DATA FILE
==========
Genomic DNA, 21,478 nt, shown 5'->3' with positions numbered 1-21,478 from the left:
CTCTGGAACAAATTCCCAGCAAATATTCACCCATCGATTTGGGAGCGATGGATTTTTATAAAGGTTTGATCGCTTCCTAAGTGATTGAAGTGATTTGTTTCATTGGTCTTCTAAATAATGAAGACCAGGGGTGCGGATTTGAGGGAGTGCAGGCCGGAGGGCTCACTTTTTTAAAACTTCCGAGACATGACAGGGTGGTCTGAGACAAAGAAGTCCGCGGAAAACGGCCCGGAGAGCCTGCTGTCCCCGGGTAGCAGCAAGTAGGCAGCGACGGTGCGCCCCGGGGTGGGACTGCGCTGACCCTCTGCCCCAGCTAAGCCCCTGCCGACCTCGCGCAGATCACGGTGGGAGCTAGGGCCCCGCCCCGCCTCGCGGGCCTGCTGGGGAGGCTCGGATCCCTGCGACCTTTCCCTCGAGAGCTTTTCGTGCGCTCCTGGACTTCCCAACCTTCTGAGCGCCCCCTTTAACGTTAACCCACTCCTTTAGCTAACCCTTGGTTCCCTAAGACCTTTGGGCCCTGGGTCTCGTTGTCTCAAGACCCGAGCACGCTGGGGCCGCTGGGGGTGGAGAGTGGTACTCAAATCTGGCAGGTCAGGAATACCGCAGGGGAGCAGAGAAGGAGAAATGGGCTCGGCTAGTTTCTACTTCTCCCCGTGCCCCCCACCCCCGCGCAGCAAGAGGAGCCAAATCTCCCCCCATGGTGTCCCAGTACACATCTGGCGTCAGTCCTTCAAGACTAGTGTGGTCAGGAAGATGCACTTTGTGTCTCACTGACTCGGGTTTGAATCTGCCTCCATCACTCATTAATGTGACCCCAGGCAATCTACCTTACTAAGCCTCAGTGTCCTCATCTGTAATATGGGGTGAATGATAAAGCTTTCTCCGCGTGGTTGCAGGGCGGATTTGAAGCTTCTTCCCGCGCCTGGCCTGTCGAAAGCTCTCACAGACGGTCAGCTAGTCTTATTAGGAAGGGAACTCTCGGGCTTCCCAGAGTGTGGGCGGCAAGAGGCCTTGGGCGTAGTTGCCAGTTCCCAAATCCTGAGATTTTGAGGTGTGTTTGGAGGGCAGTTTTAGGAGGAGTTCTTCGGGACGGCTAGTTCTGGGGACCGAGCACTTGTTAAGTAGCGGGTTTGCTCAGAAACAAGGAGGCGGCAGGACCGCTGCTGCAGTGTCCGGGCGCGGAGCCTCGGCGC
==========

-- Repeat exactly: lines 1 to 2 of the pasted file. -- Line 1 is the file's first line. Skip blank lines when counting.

Genomic DNA, 21,478 nt, shown 5'->3' with positions numbered 1-21,478 from the left:
CTCTGGAACAAATTCCCAGCAAATATTCACCCATCGATTTGGGAGCGATGGATTTTTATAAAGGTTTGATCGCTTCCTAAGTGATTGAAGTGATTTGTTTCATTGGTCTTCTAAATAATGAAGACCAGGGGTGCGGATTTGAGGGAGTGCAGGCCGGAGGGCTCACTTTTTTAAAACTTCCGAGACATGACAGGGTGGTCTGAGACAAAGAAGTCCGCGGAAAACGGCCCGGAGAGCCTGCTGTCCCCGGGTAGCAGCAAGTAGGCAGCGACGGTGCGCCCCGGGGTGGGACTGCGCTGACCCTCTGCCCCAGCTAAGCCCCTGCCGACCTCGCGCAGATCACGGTGGGAGCTAGGGCCCCGCCCCGCCTCGCGGGCCTGCTGGGGAGGCTCGGATCCCTGCGACCTTTCCCTCGAGAGCTTTTCGTGCGCTCCTGGACTTCCCAACCTTCTGAGCGCCCCCTTTAACGTTAACCCACTCCTTTAGCTAACCCTTGGTTCCCTAAGACCTTTGGGCCCTGGGTCTCGTTGTCTCAAGACCCGAGCACGCTGGGGCCGCTGGGGGTGGAGAGTGGTACTCAAATCTGGCAGGTCAGGAATACCGCAGGGGAGCAGAGAAGGAGAAATGGGCTCGGCTAGTTTCTACTTCTCCCCGTGCCCCCCACCCCCGCGCAGCAAGAGGAGCCAAATCTCCCCCCATGGTGTCCCAGTACACATCTGGCGTCAGTCCTTCAAGACTAGTGTGGTCAGGAAGATGCACTTTGTGTCTCACTGACTCGGGTTTGAATCTGCCTCCATCACTCATTAATGTGACCCCAGGCAATCTACCTTACTAAGCCTCAGTGTCCTCATCTGTAATATGGGGTGAATGATAAAGCTTTCTCCGCGTGGTTGCAGGGCGGATTTGAAGCTTCTTCCCGCGCCTGGCCTGTCGAAAGCTCTCACAGACGGTCAGCTAGTCTTATTAGGAAGGGAACTCTCGGGCTTCCCAGAGTGTGGGCGGCAAGAGGCCTTGGGCGTAGTTGCCAGTTCCCAAATCCTGAGATTTTGAGGTGTGTTTGGAGGGCAGTTTTAGGAGGAGTTCTTCGGGACGGCTAGTTCTGGGGACCGAGCACTTGTTAAGTAGCGGGTTTGCTCAGAAACAAGGAGGCGGCAGGACCGCTGCTGCAGTGTCCGGGCGCGGAGCCTCGGCGC